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Furnaces fired up at tsunami-struck crematorium

27 march 2011, 18:05
The furnaces are burning again at the tsunami-battered crematorium in Natori, where workers face a grisly backlog of bodies from Japan's worst natural disaster in nearly a century.

Since the March 11 tsunami that slammed into Japan's northeast coast, priority has been given to repairing facilities, like this one, that are needed to help deal with the disaster's human cost.

Despite severe damage to the buildings at the coastal crematorium, on Saturday the roar of kerosene burners filled its cold hall for the first time since the disaster.

A bereaved family carefully placed charred bone fragments of two brothers onto silver trays using ceremonial chopsticks, while marks on the walls showed where seawater rose to the ceiling two weeks earlier.

The giant wave, triggered by a 9.0-strength earthquake, claimed more than 10,000 lives, including at least 600 people in Natori where a further 800 are still missing.

The sensitivities of the family members attending Saturday's cremation had to contend with further repair work, as workmen drilled holes and hammered broken plaster off the walls.

The bodies of Ren Kashiwagi, 19, and his little brother Itaru, 16, were found in a swamped field close to their home, nearly a week after the tsunami surged into Natori city.

Their parents, two remaining brothers, and an elderly grandmother silently passed the scorched bones to a master of ceremonies who placed them in funeral urns wrapped in orange cloth.

"After we have finished the cremation, we will be able to take the ashes with us. This gives us some peace," the boys' father, Yoshinori Kashiwagi, told AFP.

"It's happened now, so there isn't much I can do but think about the future for those of us in the family who are left behind," Kashiwagi said.

His family is currently sheltering in an evacuation centre, with little hope of a move to temporary housing any time soon.

Relatives and teenagers in school uniforms stood smoking and chatting in quiet clusters outside the battered crematorium during the 90 minutes it took for the bodies to burn.

Four more cremations were scheduled on the same day, and engineers were hoping that the other two furnaces in the plant would be working in about a week.

Like dozens of other towns on Japan's Pacific coast, Natori has struggled to cope with a mounting backlog of decomposing corpses, recovered from mangled cars, drowned paddyfields and flattened houses.

Japanese usually cremate their dead, and the Kashigawi family were among those fortunate enough to observe the normal rituals for the two brothers.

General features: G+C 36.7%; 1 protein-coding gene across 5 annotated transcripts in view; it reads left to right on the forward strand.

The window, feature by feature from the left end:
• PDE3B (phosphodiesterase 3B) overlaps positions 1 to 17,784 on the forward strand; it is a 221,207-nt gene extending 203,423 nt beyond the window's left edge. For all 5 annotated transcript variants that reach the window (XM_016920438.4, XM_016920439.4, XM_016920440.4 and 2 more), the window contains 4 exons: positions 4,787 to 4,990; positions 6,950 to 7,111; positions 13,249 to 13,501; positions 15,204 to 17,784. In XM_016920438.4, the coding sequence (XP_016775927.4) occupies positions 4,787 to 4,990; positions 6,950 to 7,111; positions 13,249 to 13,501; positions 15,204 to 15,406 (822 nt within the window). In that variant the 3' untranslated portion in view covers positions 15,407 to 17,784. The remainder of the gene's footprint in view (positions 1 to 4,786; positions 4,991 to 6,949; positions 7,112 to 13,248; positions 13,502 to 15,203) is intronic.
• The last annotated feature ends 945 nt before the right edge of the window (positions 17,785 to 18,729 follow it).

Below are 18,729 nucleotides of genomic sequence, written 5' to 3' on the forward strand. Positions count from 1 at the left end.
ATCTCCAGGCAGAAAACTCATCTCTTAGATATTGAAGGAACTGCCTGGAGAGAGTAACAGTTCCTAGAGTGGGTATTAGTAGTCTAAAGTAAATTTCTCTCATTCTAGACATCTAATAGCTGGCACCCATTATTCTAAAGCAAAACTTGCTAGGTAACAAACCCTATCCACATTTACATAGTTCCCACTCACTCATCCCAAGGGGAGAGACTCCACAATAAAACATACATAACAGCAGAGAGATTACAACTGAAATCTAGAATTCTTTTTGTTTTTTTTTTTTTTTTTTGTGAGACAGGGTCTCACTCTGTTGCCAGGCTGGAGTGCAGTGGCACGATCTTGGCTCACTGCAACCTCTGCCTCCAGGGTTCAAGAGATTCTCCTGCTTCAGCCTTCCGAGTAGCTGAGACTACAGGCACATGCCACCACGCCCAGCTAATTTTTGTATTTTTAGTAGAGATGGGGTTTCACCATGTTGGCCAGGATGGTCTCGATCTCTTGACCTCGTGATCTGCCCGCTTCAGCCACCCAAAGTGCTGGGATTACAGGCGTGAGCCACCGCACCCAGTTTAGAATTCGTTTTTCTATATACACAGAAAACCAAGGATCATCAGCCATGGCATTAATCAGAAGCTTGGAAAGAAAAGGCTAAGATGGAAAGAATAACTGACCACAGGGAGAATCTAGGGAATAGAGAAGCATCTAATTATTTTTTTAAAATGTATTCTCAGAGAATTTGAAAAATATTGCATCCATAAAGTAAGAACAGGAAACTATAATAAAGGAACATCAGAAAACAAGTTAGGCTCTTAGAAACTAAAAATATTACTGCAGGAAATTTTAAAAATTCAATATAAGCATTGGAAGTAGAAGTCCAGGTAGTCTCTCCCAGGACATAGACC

Others have had no choice but to watch their lost relatives buried in mass graves, with an official promise that they will be exhumed and cremated properly at a later date.

"The first bodies came the day after the tsunami, then the dead started piling up one by one and we had to keep revising our estimate," said municipal environmental official Bin Kimura.

The city opened a disused bowling alley as a makeshift morgue, where coffins were lined up across the bowling lanes.

The manager at the crematorium, Shunji Hariyu, said he had originally thought the facility would be out of action for months.

"There were massive broken tree trunks in the reception room, and the concrete wall of another building had smashed through the offices," Kariyu said.

"But the priority was to get the cremations started -- we had to do everything we could. The first thing we did was to tidy up," he added.

The city brought in the services of a specialist furnace company from Toyama prefecture.

"I'd never seen such a badly damaged crematorium," said one company employee who also repaired furnaces in Kobe, after the 1995 quake that killed some 5,000 people, and Hokkaido where a 1993 tsunami left more than 200 dead.

He had reported for duty a day after the tidal wave hit, sleeping in his car and in office rooms for the past fortnight as a team worked round the clock to crank up the burners.

"A cremation gives people a chance, whether they've just lost a child, or a parent, to put things to rest. That's how a cremation helps the living," he said.

By John Saeki

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